Projected hold time
Projected cash-on-cash returns
Projected profits at the sale of the asset
Projected Hold Time: ~5 Years
The projected hold time is the easiest of the three criteria to understand. As the name would suggest, projected hold time is the amount of time we plan to hold the asset before selling it. Typically, we look at projects that have a hold time of around five years. Why five years? Well, a few reasons.
First, five years is a relatively long time, if you think about it. Technically, you could have six children during that time. You could start and complete a college degree. Five years is a decent chunk of time.
There are certainly some investors who are at a point in their lives where they want to invest for a more extended period. However, we find that five years is a reasonable length of time for most investors. Long enough to see some healthy returns, but not too long that you feel like your kids will have graduated from high school before you get access to that money again.
Given real estate market cycles, five years is a modest timeline for us to get in, update the property, give the asset and market a little time to appreciate, and get out before lingering for too long (when it'll be time to update those units all over again).
Plus, commercial real estate loans are often on a seven- or ten-year fixed term, so with a five-year projected hold time, that gives us a bit of buffer to hold the asset a little longer if needed. In case the market is soft at the time, we'd initially projected a sale.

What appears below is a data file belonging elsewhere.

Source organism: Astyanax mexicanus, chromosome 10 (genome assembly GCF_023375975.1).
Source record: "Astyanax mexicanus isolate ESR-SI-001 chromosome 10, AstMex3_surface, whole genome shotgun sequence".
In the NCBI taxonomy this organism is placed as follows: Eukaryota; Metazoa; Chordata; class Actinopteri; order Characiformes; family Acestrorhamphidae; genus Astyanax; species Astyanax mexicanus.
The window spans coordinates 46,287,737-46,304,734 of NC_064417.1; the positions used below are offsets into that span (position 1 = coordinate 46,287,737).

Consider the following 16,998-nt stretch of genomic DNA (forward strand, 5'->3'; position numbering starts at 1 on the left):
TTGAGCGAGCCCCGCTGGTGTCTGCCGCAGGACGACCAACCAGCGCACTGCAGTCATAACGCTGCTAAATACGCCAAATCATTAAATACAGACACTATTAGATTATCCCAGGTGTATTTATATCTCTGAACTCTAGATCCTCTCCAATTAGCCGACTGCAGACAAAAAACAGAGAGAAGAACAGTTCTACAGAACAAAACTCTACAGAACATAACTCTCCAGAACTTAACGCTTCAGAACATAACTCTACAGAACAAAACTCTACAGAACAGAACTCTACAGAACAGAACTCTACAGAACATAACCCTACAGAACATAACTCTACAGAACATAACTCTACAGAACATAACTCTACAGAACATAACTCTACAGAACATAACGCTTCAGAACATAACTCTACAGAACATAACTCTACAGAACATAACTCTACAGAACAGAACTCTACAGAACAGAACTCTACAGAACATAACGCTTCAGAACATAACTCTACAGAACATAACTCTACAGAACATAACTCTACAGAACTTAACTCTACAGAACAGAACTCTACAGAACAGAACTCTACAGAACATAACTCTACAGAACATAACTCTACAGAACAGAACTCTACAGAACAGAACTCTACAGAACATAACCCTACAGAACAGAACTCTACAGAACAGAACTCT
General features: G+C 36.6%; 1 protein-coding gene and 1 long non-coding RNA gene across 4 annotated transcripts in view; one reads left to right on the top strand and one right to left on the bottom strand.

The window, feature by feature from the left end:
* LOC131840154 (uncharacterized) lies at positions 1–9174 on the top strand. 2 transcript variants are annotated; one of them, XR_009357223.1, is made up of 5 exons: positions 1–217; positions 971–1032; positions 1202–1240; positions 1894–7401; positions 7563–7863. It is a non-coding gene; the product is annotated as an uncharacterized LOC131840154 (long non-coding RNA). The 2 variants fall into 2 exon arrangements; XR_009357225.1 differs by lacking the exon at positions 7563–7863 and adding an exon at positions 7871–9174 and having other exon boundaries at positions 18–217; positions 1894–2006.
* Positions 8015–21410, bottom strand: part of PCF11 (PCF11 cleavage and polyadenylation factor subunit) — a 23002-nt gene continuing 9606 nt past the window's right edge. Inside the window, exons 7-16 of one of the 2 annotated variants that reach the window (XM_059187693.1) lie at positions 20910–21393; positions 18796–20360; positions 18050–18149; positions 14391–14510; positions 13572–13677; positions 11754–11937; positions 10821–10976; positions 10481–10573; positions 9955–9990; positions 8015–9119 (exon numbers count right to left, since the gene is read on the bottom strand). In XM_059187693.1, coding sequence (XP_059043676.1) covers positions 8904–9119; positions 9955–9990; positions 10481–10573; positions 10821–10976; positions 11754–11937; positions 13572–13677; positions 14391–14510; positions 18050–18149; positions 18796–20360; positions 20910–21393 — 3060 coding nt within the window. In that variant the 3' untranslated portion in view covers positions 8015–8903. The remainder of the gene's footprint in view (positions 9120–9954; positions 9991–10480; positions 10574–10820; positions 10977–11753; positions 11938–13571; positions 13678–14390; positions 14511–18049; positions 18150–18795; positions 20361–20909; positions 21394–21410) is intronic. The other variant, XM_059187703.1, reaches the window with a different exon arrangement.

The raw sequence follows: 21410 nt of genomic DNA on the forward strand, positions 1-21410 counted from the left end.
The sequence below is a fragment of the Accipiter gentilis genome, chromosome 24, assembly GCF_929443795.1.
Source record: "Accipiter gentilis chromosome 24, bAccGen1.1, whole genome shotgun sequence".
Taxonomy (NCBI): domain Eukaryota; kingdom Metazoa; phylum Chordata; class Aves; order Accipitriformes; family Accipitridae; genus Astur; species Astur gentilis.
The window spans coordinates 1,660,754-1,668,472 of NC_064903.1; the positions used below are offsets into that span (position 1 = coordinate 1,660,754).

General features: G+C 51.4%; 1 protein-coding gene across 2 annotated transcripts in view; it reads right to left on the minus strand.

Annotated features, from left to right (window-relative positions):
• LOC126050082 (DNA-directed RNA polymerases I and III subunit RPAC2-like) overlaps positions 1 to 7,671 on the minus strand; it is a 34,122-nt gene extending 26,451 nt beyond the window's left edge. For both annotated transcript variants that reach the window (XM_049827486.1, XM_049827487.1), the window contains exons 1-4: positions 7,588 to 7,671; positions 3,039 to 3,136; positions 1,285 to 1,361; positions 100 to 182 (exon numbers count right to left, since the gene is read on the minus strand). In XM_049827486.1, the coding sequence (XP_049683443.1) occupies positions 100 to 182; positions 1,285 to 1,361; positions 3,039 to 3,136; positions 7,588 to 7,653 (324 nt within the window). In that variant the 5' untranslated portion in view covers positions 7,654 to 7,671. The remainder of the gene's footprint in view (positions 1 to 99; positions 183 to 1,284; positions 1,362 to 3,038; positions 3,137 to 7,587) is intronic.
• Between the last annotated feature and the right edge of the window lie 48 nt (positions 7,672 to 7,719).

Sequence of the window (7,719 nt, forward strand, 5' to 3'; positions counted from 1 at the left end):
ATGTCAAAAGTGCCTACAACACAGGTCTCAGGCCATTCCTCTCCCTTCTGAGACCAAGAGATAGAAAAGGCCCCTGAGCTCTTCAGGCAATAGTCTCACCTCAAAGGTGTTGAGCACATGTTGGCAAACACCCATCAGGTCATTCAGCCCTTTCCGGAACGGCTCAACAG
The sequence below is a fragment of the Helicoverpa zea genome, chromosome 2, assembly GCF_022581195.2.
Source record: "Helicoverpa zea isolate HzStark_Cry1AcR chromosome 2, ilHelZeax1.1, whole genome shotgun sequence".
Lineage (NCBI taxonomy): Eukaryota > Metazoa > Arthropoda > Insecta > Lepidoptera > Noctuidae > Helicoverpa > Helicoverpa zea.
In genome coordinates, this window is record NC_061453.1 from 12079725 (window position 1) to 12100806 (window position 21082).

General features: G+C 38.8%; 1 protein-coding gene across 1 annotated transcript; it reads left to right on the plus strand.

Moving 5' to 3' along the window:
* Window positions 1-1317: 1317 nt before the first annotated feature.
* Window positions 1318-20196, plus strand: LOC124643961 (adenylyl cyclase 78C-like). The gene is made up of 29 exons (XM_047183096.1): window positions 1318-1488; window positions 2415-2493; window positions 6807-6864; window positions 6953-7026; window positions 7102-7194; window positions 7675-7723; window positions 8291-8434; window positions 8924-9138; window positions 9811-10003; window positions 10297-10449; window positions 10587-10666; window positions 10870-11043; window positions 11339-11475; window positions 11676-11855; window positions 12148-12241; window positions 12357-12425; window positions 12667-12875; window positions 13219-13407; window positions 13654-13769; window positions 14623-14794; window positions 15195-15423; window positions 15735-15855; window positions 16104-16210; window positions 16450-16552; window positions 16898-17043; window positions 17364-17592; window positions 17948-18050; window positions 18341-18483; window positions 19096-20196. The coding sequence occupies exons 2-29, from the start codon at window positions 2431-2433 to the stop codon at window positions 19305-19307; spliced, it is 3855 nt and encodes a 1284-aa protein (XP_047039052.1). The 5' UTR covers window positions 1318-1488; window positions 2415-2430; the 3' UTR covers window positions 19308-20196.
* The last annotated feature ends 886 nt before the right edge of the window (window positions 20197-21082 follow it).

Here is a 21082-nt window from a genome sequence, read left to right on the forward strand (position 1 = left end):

The market has tightened over the last several years, and for some deals to work, typical hold times now can be six-year years. I should also point out that if cap rates compress quickly, value increases can justify a sale after only three years. You want your deal to have multiple exit strategies, whether three, five, six, or even ten years' time. However, it is most common to see deals underwritten based on a 5-yr hold.
Projected Cash-on-Cash Returns: 8% Per year
The next core metric we look at is the cash-on-cash returns, also known as the cash flow, which makes up the passive income you get during the investment.
Cash-on-cash returns are what's left after you factor in vacancy costs, mortgage, and expenses, and it's the pot of money that gets distributed to investors, usually quarterly.
For the projects we're looking at, we like to see cash-on-cash returns of about eight percent per year. Depending on whether the deal is C-class, B-class, or A-class, there is a range you can expect.
That is, if you were to invest $100,000, the projected cash-on-cash returns for each of the five years would be about $8,000, or roughly $2,000 per quarter.